Traffic jams are sometimes caused by too many people trying to drive on road that's too small. However some traffic jams happen even when their is plenty of road space. This post explores why this happens with today's cars and how these traffic jams will be fixed with fast self driving cars.
To demonstrate the concepts I'll use a simple web based traffic model. You can play with this model to see what else causes traffic jams.
First, the simulation shows traffic on a circular road. At first the cars drive without issue, but after some time you can see speed perturbations (acceleration & deceleration) form because each driver can slow down faster then they can speed up. Eventually a jam forms where cars are nearly stopped which causes the cars behind them to stop.
How can we fix this? There is plenty of room on the road.
You can completely eliminate these types of traffic jams simply by increasing the max acceleration rate of the vehicles to match their comfortable deceleration rate. This essentially helps pull cars out of traffic jams so that they don't slow down the cars behind them.
This is really hard in practice on public highways because no sane regulator will advocate for people to drive faster to reduce traffic jams, even if on paper it will be safer. Also, some vehicles like trucks simply can't accelerate fast enough to avoid causing traffic jams. There's no hope to solve this problem on public roads where there is a wide range of vehicle performance.
However, on roads where the specifications of all cars can be defined (like the simulation) these traffic trams could be engineered away by only allowing cars to accelerate as quickly as they decelerate. Who knows how much energy this would save, but its a lot. This is one of many reason why I'm advocating to create a purely self driving right of way on tracks BART tracks.
As a candidate that is not raising money and without a public profile, endorsements are a helpful way to fight campaign obscurity. I’ve posted all the organizations who have reached out to me and my answers here.
It surprised me to learn that many very powerful organizations pick who they’ll endorse without considering all the candidates. While this is probably standard practice in politics, to me it suggests cronyism is alive and well. This practice is probably effective at scaring people into not running for the office. However, if the intent of the organization is to find the best candidate they should make their endorsement decisions after they evaluate all the candidates.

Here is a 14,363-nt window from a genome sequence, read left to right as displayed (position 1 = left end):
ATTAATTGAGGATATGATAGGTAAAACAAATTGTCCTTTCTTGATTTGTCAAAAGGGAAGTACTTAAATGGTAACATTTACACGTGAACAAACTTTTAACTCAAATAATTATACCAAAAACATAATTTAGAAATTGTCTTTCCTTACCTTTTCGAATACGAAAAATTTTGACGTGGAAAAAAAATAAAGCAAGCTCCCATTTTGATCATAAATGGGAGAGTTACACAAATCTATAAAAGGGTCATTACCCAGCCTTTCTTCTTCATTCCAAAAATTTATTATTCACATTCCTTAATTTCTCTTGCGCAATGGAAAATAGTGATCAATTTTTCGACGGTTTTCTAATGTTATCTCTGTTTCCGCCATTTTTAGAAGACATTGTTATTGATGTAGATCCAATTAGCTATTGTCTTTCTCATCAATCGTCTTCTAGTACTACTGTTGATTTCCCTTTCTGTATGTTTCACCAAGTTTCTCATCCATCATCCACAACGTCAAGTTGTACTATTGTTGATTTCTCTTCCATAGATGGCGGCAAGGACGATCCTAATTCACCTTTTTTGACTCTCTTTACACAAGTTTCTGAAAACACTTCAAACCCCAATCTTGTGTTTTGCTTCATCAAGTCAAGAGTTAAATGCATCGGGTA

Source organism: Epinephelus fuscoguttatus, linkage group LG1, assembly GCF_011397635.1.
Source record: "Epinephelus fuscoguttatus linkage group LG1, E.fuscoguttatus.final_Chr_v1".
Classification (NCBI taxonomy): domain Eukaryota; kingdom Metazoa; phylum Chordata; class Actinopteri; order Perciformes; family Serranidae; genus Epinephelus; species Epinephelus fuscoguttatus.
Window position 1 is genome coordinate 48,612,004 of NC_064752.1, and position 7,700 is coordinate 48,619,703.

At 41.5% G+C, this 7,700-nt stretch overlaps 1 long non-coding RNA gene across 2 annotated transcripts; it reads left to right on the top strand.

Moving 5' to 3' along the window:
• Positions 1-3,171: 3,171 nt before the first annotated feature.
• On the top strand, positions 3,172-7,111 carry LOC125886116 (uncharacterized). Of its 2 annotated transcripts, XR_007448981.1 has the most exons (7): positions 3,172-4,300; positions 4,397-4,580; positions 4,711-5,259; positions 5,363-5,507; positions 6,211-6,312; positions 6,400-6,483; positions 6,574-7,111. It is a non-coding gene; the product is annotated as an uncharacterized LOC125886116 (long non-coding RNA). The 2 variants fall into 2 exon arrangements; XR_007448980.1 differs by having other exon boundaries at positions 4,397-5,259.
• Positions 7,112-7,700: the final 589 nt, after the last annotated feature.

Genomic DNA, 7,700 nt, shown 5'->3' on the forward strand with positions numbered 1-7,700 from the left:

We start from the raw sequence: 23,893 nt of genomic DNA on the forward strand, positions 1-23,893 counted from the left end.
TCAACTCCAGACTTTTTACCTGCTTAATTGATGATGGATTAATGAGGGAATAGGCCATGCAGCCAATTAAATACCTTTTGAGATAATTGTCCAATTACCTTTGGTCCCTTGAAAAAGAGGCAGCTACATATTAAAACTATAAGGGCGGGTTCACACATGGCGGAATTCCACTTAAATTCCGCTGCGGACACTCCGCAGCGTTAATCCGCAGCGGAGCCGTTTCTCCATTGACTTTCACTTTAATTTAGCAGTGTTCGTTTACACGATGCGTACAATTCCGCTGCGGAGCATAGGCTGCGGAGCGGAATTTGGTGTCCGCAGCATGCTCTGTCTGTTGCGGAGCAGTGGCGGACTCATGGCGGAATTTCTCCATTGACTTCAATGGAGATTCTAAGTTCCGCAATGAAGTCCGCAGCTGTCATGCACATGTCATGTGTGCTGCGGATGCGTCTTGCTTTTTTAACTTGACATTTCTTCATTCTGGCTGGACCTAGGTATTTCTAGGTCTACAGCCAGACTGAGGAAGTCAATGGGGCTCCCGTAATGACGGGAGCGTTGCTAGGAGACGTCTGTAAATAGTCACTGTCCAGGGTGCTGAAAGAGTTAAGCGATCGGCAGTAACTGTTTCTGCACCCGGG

We’ve got to hold our leaders to higher standards.
Here are organizations that made endorsements for the District 7 BART Director race without considering all candidates. Endorsements were either given before the candidate filing period was over or didn’t engage all the candidates.
This list will be updated as information becomes available are known.
To get a better understanding of the issues BART (Bay Area Rapid Transit) faces, I wrote a script to visualize BARTS ridership data for the average weekday in 2015. The result is a visual that shows when and where people travel on BART
The regions I used are also shown below. I had to group stations into regions to avoid the graphs looking like magic Eyes.
Disclaimer: Its unclear that if the time BART states for each ride entry is when the rider started or ended the ride. All these graphs assume the ride time is the station exit time. All times would be shifted forward the length of their ride, if this time is the entry time.
Stations fit into 1 of 4 profiles.
All BART station graphs.
Here's the data source on BART's site: http://220.127.116.11/origin-destination/
Here's the ipython notebook used to create the graphs.
AutoBART is based on the assumption that autos can safely navigate the route quickly, drive close together and pull out of the right of way to pick up passengers. Here are a couple ways to test these assumptions.
There are many 2d game library's that could be used to test the control models of autos. This would be helpful to learn the dynamics of platooning and the tolerances of staying within lanes.
Researchers are already using 3d game engines like Unity to simulate environments for self driving car software. To simulate driving in BART, CivilMaps could make a 3D map by mounting a LIDAR sensor to the front of an existing BART car. Comma.ai released an app (chffr) to help learn from driving conditions. Maybe this could be used to show how hard/easy it would be to drive in BART (instead of on the road).
1/10th scale cars on a setup track
The self driving team at UC Berkeley has made an opensource self driving car (BARC) out of a 1/10th size remote control car. The parts cost $500 dollars looks like an involved setup. These could be tested or raced on a track in a warehouse.
Here is a video of one of the BARC projects.
What you'll find.
This blog is a raw dump of information about how to create the worlds best mass transit system in the Bay Area.